For Juno

Michael Baugh, CPDT-KA, CDBC

This is not a eulogy or an obituary. She is still alive. Under the desk, just inches away, Juno is sleeping deeply. If I called her she would still sleep. Her hearing’s not the same as it was. I’d have to go touch her gently to wake her. I’d signal in the way we learned when she was just a puppy and she would come to me. She’d sit by me and look up at me. Her eyes are cloudy and I don’t know how well she sees. But she’d look anyway right into my eyes. I’d pat her head even though I know it’s not her favorite thing. It’s habit. Then I’d softly take her snout in my hand and kiss her forehead. She’d sigh and settle down again, probably fall back asleep. We’ve done it like this countless times. It’s our way.

All that started in a puppy class 11 years ago. We were learning “stay.” We were just 6 feet apart and I looked at her and thought, don’t move. And she looked right back and I imagined her thinking, I won’t. Our eyes locked for the minute or two we were supposed to stay apart. But for that minute or two we were closer than if I were hugging her. We were communicating and I think we both knew it. I walked back to her and the instructor said well done. Well done? That was magic. I was hooked – on Juno, on training, on all of it. That’s all it took.

A couple months earlier my partner came to me at work and announced, “I’ve found the most perfect golden retriever puppy ever.” She was unremarkably cute in the way all golden puppies are, curled up in the front seat of the car, sleeping. We named her Juno because all our pets had the names of Greek and Roman deities. She was my first dog since childhood. I knew nothing.

Dogs chew, Juno especially. It’s their nature. It is also their nature to explore, to run, to pull on their leashes, to eat unimaginable things, to bite hard with their sharp puppy teeth. People don’t believe me now when I tell them how bad Juno was. It’s probably for the best. She forced me into training and then seduced me into becoming a trainer. I wrote about it the day she so miserably failed puppy class.

I tossed my puppy class bag in a corner, dropped to the couch, stretched out and stared through the window. My mind wandered to how things always seem to start one way and end a completely different way. Nothing had ended up how I planned. Juno was lapping up her water in the next room. Who are you and what have you done with my puppy, I thought. She padded into the living room as if she’d come to answer me. I looked at her and she was beautiful. There she stood, tail wagging, looking back with clam resolve. For the first time her face foreshadowed the noble dog she would become. And her eyes, for just a moment, showed the ancient wisdom of her kind.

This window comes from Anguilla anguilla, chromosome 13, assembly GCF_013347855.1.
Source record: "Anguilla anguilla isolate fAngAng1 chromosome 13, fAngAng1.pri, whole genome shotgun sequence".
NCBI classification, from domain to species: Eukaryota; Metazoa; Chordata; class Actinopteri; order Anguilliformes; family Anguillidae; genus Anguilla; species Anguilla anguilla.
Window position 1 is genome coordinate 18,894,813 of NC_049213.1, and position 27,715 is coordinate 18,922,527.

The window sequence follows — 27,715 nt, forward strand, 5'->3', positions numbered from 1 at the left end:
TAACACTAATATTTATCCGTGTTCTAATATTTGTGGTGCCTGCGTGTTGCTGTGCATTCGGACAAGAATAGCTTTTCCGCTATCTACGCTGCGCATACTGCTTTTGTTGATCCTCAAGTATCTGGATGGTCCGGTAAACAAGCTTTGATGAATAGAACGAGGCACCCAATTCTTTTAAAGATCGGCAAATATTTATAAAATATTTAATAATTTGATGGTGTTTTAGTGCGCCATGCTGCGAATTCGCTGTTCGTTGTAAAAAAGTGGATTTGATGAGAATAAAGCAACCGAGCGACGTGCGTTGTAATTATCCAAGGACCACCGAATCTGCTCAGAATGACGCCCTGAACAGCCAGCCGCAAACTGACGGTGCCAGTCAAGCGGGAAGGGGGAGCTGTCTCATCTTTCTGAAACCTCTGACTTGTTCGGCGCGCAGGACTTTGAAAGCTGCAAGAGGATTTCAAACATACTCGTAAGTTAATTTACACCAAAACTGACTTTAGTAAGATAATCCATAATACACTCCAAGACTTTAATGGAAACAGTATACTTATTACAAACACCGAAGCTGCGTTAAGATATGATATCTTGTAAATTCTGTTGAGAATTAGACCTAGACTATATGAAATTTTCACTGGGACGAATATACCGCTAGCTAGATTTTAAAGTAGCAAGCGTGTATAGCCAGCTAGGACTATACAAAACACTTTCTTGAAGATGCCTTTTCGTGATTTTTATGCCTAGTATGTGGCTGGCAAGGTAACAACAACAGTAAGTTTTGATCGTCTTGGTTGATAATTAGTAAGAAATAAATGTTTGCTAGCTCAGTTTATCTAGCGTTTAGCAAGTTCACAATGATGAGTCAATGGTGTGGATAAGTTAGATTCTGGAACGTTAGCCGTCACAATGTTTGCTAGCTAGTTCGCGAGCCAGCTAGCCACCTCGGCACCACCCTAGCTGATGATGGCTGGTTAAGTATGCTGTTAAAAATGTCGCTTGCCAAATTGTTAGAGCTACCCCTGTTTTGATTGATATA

Magic. My partner left and I moved to Cleveland. Juno and I opened North Coast Dogs (training and behavior). She learned agility and fly ball and heart stealing. I lie and tell people NCD grew because we were all so smart and talented. It was really all about hope, the hope that if you brought your dog to us you’d end up with a dog like Juno. I paid her in dried liver and trips to the lake. She was fine with that.

She made TV appearances to share the hope. Then she landed the role of Sandy in a local production of Annie and shared some more. She ran off stage into the audience to see me right in the middle of things on opening night. Otherwise she stole the show and some more hearts.

They came and went, lots of people, lots of dogs. Juno was always there, unremarkably wonderful in the way most goldens are, magical in the way most are not. People who never loved dogs before loved Juno. Some went on to get dogs of their own. She would be anyone’s friend who welcomed her, at times a final friend. There was a woman named Mary who had lived for years in the nursing home we visited. She was blind and deaf and never spoke. Juno made her giggle every time, and every time Mary would pet Juno on the neck and ears. Then one day after her laughter faded, Mary looked up with her blind eyes at no one in particular and announced to us, “She’s three!” I stared. Then I cried. The social worker with us calmed me so I could explain what had just happened. Even now I cry at the strange beauty of it.

It was Juno’s third birthday.

It’s a mast cell tumor. I’ve heard that twice now. The first time we got it all, good margins, simple and easy. This one, less than a year later, will be more difficult, perhaps impossible. After the news I took Juno for a swim. One day long ago she chased a goose out on to Lake Erie and I thought she’d swim to Canada. Now she chases a ball, and tries to corral a second one, just a few feet from me, still with so much heart. I laugh like we’re at the lake again. I laugh and then can’t help but cry.

It wasn’t that long ago, the lake, puppy class. I knew nothing then. Or maybe I knew all I needed to know.

Juno jumped up on the couch and cuddled up next to me with a big heavy sigh. It was one motion. Her breathing fell in with mine and soon puppy class faded away for both of us. There were no hand signals, just my arm around her chest. There were no commands, just comfort. No tests, just this. And true there were no gold medal stickers [on her diploma] , just a golden puppy kind enough to share a nap and claim me as her own.

Not today. But one day I will touch her and she will not wake. No call or signal will bring her. She won’t look up at me. I’ll wonder if my heart is broken. I’ll wonder but then I’ll know better. Perhaps I’ll close my eyes and Mary will tell me; maybe she’ll speak one last time the truth of the old and the sick and the dead. “Juno is off whereever it is unremarkable magical dogs go, swimming a wide lake after a Canada Goose, clutching a ball but still holding fast to your stolen heart.

(this essay was written in May 2009, four months before Juno’s death)